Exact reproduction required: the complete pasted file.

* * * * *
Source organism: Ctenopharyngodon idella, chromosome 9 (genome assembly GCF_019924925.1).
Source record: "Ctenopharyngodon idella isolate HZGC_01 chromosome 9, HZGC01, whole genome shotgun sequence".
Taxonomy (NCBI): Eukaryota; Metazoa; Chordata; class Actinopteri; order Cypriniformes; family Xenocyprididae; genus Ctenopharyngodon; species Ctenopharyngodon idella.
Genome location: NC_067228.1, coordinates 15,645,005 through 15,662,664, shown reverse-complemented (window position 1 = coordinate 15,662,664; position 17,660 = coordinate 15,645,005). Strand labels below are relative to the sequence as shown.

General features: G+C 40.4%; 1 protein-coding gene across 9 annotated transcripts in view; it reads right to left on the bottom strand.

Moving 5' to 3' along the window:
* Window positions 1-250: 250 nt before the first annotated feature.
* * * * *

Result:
Source organism: Ctenopharyngodon idella, chromosome 9 (genome assembly GCF_019924925.1).
Source record: "Ctenopharyngodon idella isolate HZGC_01 chromosome 9, HZGC01, whole genome shotgun sequence".
Taxonomy (NCBI): Eukaryota; Metazoa; Chordata; class Actinopteri; order Cypriniformes; family Xenocyprididae; genus Ctenopharyngodon; species Ctenopharyngodon idella.
Genome location: NC_067228.1, coordinates 15,645,005 through 15,662,664, shown reverse-complemented (window position 1 = coordinate 15,662,664; position 17,660 = coordinate 15,645,005). Strand labels below are relative to the sequence as shown.

General features: G+C 40.4%; 1 protein-coding gene across 9 annotated transcripts in view; it reads right to left on the bottom strand.

Moving 5' to 3' along the window:
* Window positions 1-250: 250 nt before the first annotated feature.